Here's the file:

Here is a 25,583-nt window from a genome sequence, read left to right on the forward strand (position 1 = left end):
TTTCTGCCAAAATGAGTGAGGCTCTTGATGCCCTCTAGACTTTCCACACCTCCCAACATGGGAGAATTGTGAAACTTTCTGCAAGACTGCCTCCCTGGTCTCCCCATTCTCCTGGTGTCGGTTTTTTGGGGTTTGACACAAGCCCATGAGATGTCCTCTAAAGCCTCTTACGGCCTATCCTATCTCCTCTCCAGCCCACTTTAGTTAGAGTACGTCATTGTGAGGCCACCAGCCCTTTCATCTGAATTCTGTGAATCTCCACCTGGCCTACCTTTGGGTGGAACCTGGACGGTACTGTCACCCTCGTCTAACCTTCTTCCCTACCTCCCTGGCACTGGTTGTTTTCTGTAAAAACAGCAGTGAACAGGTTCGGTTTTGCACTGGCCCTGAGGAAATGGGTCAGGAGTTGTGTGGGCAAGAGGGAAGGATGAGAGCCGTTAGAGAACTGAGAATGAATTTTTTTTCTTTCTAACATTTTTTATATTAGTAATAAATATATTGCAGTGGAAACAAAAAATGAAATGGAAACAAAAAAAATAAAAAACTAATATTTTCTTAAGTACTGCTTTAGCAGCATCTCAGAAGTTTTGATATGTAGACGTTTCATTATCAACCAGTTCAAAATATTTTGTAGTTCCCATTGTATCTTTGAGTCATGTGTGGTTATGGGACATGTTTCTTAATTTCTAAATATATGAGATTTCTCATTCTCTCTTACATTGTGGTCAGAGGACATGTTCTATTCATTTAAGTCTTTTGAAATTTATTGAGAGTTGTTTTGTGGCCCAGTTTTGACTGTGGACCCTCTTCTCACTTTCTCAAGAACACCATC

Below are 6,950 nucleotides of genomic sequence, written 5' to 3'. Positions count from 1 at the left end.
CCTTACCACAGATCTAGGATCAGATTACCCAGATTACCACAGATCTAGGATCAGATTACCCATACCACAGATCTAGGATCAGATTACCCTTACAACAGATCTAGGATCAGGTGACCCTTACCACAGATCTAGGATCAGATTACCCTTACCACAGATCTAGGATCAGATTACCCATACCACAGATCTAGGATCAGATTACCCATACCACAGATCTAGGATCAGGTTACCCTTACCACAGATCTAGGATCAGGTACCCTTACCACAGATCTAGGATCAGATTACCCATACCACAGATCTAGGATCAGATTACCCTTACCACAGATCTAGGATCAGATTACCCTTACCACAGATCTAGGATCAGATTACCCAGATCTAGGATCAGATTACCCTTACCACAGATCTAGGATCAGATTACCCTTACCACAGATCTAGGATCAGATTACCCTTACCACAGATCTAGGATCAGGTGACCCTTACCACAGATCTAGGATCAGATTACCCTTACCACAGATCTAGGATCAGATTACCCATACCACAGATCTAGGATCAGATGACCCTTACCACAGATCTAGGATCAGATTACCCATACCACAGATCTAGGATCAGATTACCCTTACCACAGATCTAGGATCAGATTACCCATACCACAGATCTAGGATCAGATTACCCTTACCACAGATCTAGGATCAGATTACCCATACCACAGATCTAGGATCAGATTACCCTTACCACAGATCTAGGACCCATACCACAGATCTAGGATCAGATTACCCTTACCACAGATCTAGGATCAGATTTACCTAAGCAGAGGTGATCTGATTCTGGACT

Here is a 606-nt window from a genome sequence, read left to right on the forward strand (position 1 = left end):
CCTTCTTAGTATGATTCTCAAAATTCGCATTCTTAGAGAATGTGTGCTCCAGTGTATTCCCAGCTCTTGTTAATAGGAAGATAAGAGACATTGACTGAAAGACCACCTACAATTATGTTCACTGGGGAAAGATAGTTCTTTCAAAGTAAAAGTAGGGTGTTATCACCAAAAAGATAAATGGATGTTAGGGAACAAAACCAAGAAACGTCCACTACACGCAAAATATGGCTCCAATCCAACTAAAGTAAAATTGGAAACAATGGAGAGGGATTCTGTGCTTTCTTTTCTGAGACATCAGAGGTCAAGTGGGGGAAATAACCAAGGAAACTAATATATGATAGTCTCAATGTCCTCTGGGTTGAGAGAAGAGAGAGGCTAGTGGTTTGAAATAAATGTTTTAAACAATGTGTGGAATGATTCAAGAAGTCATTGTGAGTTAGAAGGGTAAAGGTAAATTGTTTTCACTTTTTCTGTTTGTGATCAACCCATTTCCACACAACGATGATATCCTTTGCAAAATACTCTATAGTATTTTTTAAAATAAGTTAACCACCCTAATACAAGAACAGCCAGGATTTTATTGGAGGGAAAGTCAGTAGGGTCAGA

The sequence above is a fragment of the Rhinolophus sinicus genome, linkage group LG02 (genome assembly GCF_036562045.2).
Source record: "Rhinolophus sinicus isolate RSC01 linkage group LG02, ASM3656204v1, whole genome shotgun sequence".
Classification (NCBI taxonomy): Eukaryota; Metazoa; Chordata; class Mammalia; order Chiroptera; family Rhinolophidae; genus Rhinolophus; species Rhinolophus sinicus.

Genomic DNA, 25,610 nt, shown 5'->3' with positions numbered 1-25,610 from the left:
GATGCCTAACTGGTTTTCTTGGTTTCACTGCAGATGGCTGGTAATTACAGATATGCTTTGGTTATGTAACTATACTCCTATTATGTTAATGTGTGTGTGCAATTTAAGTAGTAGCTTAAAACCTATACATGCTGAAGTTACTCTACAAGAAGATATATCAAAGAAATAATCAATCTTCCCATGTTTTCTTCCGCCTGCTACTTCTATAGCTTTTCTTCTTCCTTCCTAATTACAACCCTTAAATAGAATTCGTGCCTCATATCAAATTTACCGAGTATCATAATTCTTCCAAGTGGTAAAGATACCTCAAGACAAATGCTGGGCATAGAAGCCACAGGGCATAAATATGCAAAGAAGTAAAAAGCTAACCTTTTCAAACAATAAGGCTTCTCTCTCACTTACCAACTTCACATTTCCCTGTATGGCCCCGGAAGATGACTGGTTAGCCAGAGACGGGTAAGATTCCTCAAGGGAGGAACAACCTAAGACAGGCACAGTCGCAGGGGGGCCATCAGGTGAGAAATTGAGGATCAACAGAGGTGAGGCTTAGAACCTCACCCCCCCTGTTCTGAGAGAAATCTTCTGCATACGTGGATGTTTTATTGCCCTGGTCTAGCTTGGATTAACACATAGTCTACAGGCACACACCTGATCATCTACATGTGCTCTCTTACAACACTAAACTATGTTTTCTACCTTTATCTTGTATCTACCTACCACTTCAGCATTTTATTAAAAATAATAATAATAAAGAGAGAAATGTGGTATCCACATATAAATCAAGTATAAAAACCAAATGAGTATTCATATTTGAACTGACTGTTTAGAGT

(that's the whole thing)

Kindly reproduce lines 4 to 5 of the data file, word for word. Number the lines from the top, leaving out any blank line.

CCTTACCACAGATCTAGGATCAGATTACCCAGATTACCACAGATCTAGGATCAGATTACCCATACCACAGATCTAGGATCAGATTACCCTTACAACAGATCTAGGATCAGGTGACCCTTACCACAGATCTAGGATCAGATTACCCTTACCACAGATCTAGGATCAGATTACCCATACCACAGATCTAGGATCAGATTACCCATACCACAGATCTAGGATCAGGTTACCCTTACCACAGATCTAGGATCAGGTACCCTTACCACAGATCTAGGATCAGATTACCCATACCACAGATCTAGGATCAGATTACCCTTACCACAGATCTAGGATCAGATTACCCTTACCACAGATCTAGGATCAGATTACCCAGATCTAGGATCAGATTACCCTTACCACAGATCTAGGATCAGATTACCCTTACCACAGATCTAGGATCAGATTACCCTTACCACAGATCTAGGATCAGGTGACCCTTACCACAGATCTAGGATCAGATTACCCTTACCACAGATCTAGGATCAGATTACCCATACCACAGATCTAGGATCAGATGACCCTTACCACAGATCTAGGATCAGATTACCCATACCACAGATCTAGGATCAGATTACCCTTACCACAGATCTAGGATCAGATTACCCATACCACAGATCTAGGATCAGATTACCCTTACCACAGATCTAGGATCAGATTACCCATACCACAGATCTAGGATCAGATTACCCTTACCACAGATCTAGGACCCATACCACAGATCTAGGATCAGATTACCCTTACCACAGATCTAGGATCAGATTTACCTAAGCAGAGGTGATCTGATTCTGGACT

Here is a 606-nt window from a genome sequence, read left to right on the forward strand (position 1 = left end):